In late 2008, Israilova vanished. The following spring, she revealed in a confidential meeting with three local human rights activists, including investigator Natalya Estemirova, that she had been held as a sex slave at the Kadyrov militia base.
She said she and other girls had been subjected to unspeakable violence. “They even raped them with bottles,” one activist said last week. “They were kept naked in one big room where they slept, ate and washed. At night the men would come in and rape at will. Whenever they were driven to and from the base they were blindfolded. Girls would come and go. They were in a terrible state. Some simply vanished.”
A few months before the meeting, seven young girls thought to have been prostitutes were found dead in a field on the outskirts of Grozny, the Chechen capital. They had been shot in the heart and head. Kadyrov welcomed what he described as honour killings, but some activists suspect the victims had suffered the same fate as Israilova.
Israilova claimed to Estemirova and her colleagues that some of the men at the base were close to Kadyrov. She said one girl had managed to steal the mobile phone of a senior militiaman who had raped her. She found Kadyrov’s private mobile number on it and called him to plead for help.
According to Israilova, an angry Kadyrov called the militiaman to berate him for allowing “one of your whores” to call him. The incident led to the girl being gunned down.
“[Estemirova] believed Zalina,” said a source who was at the meeting. “She was visibly traumatised and terrified.”
The source said Estemirova had planned to write a report on the alleged abuse of women by Kadyrov’s security forces. She wanted to gather more evidence and sought a second meeting with Israilova. But in July 2009 the formidable activist and fierce Kadyrov critic was kidnapped and murdered by suspected members of Chechnya’s pro-Russian security forces.
After hearing about Israilova’s ordeal, The Sunday Times tracked her down in St Petersburg last November. She agreed to meet a Chechen intermediary.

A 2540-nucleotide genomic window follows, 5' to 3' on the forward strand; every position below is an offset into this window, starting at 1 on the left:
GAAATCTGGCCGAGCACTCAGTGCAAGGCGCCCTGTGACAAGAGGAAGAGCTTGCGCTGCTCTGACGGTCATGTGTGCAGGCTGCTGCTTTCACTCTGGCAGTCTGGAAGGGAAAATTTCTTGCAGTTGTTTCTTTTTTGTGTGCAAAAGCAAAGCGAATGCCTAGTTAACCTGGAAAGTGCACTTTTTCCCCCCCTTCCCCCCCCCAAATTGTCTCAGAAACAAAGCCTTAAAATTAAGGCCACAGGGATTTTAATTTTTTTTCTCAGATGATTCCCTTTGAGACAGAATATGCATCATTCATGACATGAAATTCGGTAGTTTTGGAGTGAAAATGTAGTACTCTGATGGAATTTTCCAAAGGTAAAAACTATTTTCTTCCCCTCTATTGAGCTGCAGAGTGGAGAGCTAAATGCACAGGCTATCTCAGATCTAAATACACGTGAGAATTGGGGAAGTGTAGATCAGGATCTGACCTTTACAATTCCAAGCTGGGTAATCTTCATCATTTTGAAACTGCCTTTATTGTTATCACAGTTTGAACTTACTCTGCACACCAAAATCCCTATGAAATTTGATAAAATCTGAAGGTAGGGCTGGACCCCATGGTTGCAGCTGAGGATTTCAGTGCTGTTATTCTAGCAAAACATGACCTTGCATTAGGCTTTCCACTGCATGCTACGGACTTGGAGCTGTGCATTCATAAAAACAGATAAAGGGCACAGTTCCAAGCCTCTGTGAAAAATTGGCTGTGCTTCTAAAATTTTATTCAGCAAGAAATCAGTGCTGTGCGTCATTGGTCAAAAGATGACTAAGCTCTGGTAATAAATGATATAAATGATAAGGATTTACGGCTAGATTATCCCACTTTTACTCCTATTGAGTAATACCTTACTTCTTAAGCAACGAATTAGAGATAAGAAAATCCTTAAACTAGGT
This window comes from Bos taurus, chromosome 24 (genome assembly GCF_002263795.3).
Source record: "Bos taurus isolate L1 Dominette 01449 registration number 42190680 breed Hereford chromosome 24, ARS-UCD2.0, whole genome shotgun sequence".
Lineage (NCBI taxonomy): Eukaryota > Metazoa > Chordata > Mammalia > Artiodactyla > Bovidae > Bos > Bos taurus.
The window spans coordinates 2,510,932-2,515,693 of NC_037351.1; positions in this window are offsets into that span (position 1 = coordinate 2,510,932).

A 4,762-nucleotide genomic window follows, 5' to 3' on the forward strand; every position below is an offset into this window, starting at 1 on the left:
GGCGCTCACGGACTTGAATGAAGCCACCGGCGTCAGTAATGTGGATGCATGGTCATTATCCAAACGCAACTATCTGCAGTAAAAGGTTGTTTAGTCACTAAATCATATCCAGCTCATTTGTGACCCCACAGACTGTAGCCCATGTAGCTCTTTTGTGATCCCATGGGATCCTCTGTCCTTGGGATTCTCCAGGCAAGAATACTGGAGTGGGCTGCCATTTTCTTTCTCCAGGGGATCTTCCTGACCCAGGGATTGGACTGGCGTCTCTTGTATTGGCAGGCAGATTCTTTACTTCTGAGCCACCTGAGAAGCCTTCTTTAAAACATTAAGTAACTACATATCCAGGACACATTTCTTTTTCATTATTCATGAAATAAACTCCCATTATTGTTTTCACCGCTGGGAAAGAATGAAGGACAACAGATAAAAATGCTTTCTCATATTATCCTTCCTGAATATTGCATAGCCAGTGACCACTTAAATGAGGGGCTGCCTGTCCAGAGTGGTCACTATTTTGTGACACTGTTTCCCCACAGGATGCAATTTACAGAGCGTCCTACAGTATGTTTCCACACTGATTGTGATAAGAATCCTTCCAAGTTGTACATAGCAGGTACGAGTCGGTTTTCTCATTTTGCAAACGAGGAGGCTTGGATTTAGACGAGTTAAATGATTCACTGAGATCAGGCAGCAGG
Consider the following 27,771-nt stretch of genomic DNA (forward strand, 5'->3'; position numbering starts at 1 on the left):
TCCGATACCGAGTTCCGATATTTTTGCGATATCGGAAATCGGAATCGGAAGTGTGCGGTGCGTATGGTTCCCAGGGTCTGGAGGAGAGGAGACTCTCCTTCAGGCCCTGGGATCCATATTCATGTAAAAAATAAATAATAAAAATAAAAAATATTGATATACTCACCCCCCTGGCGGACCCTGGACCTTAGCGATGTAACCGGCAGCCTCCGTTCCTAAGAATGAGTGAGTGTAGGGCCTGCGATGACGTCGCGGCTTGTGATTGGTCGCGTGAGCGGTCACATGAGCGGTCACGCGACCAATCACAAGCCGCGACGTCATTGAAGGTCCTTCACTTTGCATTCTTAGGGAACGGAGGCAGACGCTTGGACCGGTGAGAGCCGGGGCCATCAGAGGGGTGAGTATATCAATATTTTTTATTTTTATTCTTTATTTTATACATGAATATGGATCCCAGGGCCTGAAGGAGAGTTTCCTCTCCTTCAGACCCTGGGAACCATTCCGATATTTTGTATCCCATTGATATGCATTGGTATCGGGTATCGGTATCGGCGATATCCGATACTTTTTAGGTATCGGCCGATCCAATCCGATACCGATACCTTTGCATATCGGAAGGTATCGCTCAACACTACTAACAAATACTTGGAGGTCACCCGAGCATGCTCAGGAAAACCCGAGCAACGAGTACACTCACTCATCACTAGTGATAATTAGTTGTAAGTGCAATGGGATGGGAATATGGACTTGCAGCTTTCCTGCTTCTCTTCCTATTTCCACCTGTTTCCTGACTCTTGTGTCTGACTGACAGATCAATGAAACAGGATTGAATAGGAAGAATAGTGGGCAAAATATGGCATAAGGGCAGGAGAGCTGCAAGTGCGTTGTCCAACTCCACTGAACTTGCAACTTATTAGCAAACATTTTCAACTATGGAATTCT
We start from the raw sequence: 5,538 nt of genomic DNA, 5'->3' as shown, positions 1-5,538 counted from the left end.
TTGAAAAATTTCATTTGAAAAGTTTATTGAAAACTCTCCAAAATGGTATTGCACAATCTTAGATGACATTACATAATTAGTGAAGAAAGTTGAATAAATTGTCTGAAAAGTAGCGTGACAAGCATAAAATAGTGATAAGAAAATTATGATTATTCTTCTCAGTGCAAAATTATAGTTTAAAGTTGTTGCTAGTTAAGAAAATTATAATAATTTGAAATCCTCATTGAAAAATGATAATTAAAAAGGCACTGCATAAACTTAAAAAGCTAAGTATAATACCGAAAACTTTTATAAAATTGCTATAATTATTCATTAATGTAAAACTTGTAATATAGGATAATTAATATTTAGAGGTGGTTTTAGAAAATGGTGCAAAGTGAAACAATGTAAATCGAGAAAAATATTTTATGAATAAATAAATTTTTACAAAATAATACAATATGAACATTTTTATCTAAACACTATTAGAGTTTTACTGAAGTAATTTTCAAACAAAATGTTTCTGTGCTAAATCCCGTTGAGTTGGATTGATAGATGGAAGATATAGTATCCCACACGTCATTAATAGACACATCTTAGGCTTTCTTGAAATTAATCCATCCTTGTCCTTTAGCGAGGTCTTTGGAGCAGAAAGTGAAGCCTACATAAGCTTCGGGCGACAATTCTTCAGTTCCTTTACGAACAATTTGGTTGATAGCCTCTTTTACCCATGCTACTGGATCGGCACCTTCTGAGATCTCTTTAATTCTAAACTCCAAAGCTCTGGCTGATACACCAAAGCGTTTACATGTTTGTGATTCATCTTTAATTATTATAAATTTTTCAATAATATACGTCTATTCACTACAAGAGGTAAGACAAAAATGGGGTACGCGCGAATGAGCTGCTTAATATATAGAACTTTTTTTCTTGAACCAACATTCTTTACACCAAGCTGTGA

“She was still frightened and emotionally scarred, but she gave exactly the same account she’d given to Estemirova in Grozny,” the intermediary said. “You could see she’d been through hell.”
Israilova tentatively agreed to tell her story on condition that her name was not revealed. The meeting, however, never took place as she travelled to France and Turkey for treatment for internal injuries sustained during her ordeal.
Four separate sources in Chechnya last week said she had been murdered. A relative said she thought that Israilova’s brother had been pressured into luring his sister back by the men who had held her at the base. She also blamed them for the murder.
“The urge to see her daughter again was too strong. They killed Zalina because of what she knew and what she’d seen,” a tearful relative said. “Should anyone ever ask questions, it’s easy to pin the murder on her brother and dismiss it as an honour killing. But no one is even looking for her.”
Such violence against women is on the rise. Last month a Chechen man turned himself in to police after his two daughters were gunned down at home with an AK-47 assault rifle.
In an improbable tale, the father, Ruslan Musayev, claimed he had accidentally shot one of the girls after she had killed her sister with the automatic weapon. But it has since emerged that one of the teenagers, who were 15 and 19, had become pregnant. Police suspect Musayev murdered the two young girls in an honour killing.
Last year witnesses saw a young woman being abducted by pro-Russian security forces who bundled her into a car and sped off. Her fate is unknown. Weeks later another girl was found dead in a field, apparently having been shot at close range.
Kadyrov, 34, who has two wives, has publicly endorsed polygamy and has described women as the property of their husbands. He also caused outrage by sullying Estemirova’s memory.
Human rights activists said murders of women were revealed only in the rare cases when a body was found. Honour killings are covered up by relatives.
Murders by the pro-Russian security forces go unreported either for fear of reprisals or to avoid bringing shame on the family of the victim.
“Girls like Zalina simply vanish,” said an activist. “No one will ever face justice for what happened to her. Officially peace may have returned to Chechnya but terrible things are happening there still.”
14.08.2011-The Sunday Times